Corky root rot symptoms in high tunnel tomatoes. Photo by Anna Testen.

If tomatoes have been produced year after year in the same place, even if there are no obvious aboveground symptoms, a few plants in the high tunnel should be dug up as the season comes to a close and their roots washed off and inspected. Healthy roots are abundant and white with an intact taproot and many smaller feeder roots. Plants with corky root rot, for example, may have rotted tap roots and banded dark or “corky” lesions.

What to do if tomato roots appear diseased?

First, find out which diseases/pathogens are present. The Ohio State University Vegetable Pathology Lab and the USDA-ARS Application Technology Research Unit in Wooster are offering free soil testing this Fall for soilborne tomato pathogens.  See the flyer here: Soil_testing_flier_1Sep2022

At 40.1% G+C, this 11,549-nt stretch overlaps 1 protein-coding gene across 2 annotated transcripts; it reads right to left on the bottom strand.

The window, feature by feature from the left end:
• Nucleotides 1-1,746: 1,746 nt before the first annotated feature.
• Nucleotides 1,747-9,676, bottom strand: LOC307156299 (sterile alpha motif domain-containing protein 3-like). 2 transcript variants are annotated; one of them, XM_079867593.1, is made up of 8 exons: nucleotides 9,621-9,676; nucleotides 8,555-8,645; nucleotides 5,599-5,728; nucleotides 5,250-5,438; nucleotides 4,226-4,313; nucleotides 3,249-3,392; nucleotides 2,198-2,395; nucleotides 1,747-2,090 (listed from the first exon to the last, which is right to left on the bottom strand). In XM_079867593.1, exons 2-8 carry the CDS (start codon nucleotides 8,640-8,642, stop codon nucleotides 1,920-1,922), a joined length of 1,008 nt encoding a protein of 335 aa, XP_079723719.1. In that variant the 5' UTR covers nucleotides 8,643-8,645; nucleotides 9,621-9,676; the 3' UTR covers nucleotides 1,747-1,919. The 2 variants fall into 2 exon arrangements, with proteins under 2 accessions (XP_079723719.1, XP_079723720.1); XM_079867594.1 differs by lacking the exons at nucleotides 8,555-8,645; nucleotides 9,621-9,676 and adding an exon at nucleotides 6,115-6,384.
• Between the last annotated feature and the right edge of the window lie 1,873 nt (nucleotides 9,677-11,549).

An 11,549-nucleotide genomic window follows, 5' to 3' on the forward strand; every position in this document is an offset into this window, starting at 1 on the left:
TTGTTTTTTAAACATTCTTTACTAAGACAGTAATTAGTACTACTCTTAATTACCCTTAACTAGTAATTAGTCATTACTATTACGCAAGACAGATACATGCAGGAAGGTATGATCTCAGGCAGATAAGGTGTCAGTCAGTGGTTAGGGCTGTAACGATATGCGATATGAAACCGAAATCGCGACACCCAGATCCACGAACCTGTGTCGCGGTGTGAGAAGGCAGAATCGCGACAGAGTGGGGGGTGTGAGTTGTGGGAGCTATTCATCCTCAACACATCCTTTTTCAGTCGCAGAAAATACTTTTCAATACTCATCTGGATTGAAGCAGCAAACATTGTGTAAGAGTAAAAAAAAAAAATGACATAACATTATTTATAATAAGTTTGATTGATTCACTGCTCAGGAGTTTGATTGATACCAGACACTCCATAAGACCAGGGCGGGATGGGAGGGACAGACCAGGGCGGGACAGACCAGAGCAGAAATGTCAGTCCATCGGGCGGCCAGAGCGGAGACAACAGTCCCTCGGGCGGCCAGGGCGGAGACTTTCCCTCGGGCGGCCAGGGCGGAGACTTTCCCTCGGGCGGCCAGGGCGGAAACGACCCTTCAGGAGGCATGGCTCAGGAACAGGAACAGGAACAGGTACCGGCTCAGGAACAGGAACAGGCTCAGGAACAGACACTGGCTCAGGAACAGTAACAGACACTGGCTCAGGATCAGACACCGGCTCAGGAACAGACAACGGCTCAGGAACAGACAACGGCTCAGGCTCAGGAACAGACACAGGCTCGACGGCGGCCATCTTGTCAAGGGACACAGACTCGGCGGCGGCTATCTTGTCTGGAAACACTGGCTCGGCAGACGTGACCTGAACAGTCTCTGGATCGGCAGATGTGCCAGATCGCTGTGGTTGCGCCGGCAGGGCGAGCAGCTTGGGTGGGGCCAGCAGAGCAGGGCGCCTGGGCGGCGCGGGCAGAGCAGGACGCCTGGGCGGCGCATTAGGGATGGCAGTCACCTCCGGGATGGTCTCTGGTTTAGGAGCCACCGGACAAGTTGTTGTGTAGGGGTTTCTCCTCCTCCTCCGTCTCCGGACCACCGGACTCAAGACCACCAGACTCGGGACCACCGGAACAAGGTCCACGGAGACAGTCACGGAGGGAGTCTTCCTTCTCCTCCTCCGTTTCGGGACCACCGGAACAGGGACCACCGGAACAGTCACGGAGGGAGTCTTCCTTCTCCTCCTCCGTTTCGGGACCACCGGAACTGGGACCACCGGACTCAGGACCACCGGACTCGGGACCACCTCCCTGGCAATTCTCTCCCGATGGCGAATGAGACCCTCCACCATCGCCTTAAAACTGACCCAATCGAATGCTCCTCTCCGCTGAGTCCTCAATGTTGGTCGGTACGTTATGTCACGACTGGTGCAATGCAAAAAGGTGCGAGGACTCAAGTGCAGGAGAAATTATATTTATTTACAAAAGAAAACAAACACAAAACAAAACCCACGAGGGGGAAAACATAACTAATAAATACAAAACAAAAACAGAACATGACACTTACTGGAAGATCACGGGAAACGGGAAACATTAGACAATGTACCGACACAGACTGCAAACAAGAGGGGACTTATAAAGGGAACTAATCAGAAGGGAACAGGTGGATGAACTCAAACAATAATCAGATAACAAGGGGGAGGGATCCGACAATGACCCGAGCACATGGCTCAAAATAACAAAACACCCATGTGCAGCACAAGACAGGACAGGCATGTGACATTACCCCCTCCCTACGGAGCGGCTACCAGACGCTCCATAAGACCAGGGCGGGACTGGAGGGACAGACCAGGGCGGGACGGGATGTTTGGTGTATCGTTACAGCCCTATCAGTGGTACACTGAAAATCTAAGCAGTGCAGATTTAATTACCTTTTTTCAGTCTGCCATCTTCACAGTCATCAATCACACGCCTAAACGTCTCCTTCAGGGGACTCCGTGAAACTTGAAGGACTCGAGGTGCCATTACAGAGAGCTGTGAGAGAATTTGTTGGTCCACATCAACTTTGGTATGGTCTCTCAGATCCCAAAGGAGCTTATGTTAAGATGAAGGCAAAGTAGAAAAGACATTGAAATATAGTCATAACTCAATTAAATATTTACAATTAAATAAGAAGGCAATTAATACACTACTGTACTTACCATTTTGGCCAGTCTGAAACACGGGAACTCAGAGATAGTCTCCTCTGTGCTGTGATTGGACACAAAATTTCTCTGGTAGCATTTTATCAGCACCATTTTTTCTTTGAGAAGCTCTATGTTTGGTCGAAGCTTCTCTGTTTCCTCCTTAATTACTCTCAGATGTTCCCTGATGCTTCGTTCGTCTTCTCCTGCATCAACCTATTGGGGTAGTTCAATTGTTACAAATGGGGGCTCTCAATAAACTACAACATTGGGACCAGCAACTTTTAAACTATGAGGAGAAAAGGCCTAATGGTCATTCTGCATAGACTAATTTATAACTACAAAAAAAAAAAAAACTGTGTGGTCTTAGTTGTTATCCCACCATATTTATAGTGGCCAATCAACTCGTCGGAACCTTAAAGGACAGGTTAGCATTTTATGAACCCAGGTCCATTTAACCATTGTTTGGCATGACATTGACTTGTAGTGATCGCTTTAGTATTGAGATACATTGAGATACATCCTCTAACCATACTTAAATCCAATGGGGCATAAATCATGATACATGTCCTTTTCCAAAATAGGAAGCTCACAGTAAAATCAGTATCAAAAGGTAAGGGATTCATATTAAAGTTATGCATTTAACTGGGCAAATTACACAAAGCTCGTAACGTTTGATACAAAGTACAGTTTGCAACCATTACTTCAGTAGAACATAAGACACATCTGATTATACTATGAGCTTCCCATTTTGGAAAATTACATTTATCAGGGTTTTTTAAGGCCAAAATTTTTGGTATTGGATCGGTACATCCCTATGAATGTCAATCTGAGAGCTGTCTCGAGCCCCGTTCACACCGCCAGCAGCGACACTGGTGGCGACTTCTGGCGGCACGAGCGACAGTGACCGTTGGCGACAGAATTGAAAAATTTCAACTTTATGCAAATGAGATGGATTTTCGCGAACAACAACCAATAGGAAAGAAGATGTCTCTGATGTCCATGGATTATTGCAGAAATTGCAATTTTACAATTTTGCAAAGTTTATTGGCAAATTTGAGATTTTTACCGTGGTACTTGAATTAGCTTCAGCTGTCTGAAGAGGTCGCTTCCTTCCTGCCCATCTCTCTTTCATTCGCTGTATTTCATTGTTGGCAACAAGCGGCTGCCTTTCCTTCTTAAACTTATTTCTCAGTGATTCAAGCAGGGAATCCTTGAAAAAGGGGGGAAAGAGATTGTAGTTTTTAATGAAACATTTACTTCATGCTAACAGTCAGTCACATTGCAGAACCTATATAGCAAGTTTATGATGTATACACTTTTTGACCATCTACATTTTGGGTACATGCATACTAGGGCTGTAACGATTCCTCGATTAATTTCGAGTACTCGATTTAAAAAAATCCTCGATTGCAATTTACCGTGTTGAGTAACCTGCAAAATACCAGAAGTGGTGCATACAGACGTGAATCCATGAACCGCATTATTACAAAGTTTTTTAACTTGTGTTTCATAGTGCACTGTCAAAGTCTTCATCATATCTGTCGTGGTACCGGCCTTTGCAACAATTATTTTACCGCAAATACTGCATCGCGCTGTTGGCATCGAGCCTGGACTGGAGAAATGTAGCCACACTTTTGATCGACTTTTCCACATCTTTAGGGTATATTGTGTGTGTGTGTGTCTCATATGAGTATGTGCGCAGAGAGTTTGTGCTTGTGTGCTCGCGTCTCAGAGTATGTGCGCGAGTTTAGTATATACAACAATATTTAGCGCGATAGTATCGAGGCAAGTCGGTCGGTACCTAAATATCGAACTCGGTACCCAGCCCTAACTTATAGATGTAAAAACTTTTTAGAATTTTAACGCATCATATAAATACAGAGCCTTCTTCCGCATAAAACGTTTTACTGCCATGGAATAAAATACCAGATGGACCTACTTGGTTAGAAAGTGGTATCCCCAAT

Secondly, consider management tactics for next season. Anaerobic soil disinfestation (ASD) is a non-chemical soil treatment that reduces the populations of soilborne plant pathogens. It is very suitable for conventional and organic high tunnels but should be done while the soil is fairly warm; in Ohio this means ASD treatment should begin by late September. More information on ASD can be found here (factsheet) and here (step by step video).

Once the pathogens have been identified, growers can also choose disease-resistant rootstocks and produce or purchase grafted seedlings. Information on rootstocks and propagators can be found here (see Resources).